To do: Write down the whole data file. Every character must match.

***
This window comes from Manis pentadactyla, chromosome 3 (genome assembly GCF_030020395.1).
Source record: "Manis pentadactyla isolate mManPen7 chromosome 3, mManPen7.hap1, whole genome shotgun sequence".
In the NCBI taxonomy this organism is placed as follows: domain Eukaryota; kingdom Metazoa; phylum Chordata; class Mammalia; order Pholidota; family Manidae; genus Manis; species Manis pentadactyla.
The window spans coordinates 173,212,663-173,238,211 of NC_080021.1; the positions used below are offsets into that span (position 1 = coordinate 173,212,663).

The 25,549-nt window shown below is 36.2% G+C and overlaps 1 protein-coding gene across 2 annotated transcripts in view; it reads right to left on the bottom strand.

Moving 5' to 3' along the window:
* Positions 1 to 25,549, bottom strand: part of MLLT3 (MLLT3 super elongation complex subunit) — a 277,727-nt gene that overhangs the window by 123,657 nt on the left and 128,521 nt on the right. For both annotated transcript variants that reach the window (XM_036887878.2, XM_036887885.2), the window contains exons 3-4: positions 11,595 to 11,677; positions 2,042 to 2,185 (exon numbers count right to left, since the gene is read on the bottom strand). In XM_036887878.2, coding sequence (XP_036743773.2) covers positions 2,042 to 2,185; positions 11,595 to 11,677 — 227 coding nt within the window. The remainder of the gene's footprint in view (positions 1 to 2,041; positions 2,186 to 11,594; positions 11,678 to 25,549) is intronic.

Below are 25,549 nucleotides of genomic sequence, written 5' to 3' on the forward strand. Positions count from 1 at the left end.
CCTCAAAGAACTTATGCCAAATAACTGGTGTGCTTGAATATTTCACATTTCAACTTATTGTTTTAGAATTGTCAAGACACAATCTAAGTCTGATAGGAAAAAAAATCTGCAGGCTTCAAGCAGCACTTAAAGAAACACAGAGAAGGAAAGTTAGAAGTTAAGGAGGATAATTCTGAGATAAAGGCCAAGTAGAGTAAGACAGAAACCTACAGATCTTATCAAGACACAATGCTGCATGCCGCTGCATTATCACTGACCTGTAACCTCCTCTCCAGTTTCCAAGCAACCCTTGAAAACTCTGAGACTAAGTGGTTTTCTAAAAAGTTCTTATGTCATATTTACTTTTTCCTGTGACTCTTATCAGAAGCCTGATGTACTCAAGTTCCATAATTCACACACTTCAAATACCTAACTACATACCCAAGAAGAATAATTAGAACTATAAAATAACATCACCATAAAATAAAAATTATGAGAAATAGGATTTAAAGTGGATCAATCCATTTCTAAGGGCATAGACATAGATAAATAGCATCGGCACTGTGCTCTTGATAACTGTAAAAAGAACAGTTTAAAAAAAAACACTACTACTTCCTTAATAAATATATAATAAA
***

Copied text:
This window comes from Manis pentadactyla, chromosome 3 (genome assembly GCF_030020395.1).
Source record: "Manis pentadactyla isolate mManPen7 chromosome 3, mManPen7.hap1, whole genome shotgun sequence".
In the NCBI taxonomy this organism is placed as follows: domain Eukaryota; kingdom Metazoa; phylum Chordata; class Mammalia; order Pholidota; family Manidae; genus Manis; species Manis pentadactyla.
The window spans coordinates 173,212,663-173,238,211 of NC_080021.1; the positions used below are offsets into that span (position 1 = coordinate 173,212,663).

The 25,549-nt window shown below is 36.2% G+C and overlaps 1 protein-coding gene across 2 annotated transcripts in view; it reads right to left on the bottom strand.

Moving 5' to 3' along the window:
* Positions 1 to 25,549, bottom strand: part of MLLT3 (MLLT3 super elongation complex subunit) — a 277,727-nt gene that overhangs the window by 123,657 nt on the left and 128,521 nt on the right. For both annotated transcript variants that reach the window (XM_036887878.2, XM_036887885.2), the window contains exons 3-4: positions 11,595 to 11,677; positions 2,042 to 2,185 (exon numbers count right to left, since the gene is read on the bottom strand). In XM_036887878.2, coding sequence (XP_036743773.2) covers positions 2,042 to 2,185; positions 11,595 to 11,677 — 227 coding nt within the window. The remainder of the gene's footprint in view (positions 1 to 2,041; positions 2,186 to 11,594; positions 11,678 to 25,549) is intronic.

Below are 25,549 nucleotides of genomic sequence, written 5' to 3' on the forward strand. Positions count from 1 at the left end.
CCTCAAAGAACTTATGCCAAATAACTGGTGTGCTTGAATATTTCACATTTCAACTTATTGTTTTAGAATTGTCAAGACACAATCTAAGTCTGATAGGAAAAAAAATCTGCAGGCTTCAAGCAGCACTTAAAGAAACACAGAGAAGGAAAGTTAGAAGTTAAGGAGGATAATTCTGAGATAAAGGCCAAGTAGAGTAAGACAGAAACCTACAGATCTTATCAAGACACAATGCTGCATGCCGCTGCATTATCACTGACCTGTAACCTCCTCTCCAGTTTCCAAGCAACCCTTGAAAACTCTGAGACTAAGTGGTTTTCTAAAAAGTTCTTATGTCATATTTACTTTTTCCTGTGACTCTTATCAGAAGCCTGATGTACTCAAGTTCCATAATTCACACACTTCAAATACCTAACTACATACCCAAGAAGAATAATTAGAACTATAAAATAACATCACCATAAAATAAAAATTATGAGAAATAGGATTTAAAGTGGATCAATCCATTTCTAAGGGCATAGACATAGATAAATAGCATCGGCACTGTGCTCTTGATAACTGTAAAAAGAACAGTTTAAAAAAAAACACTACTACTTCCTTAATAAATATATAATAAA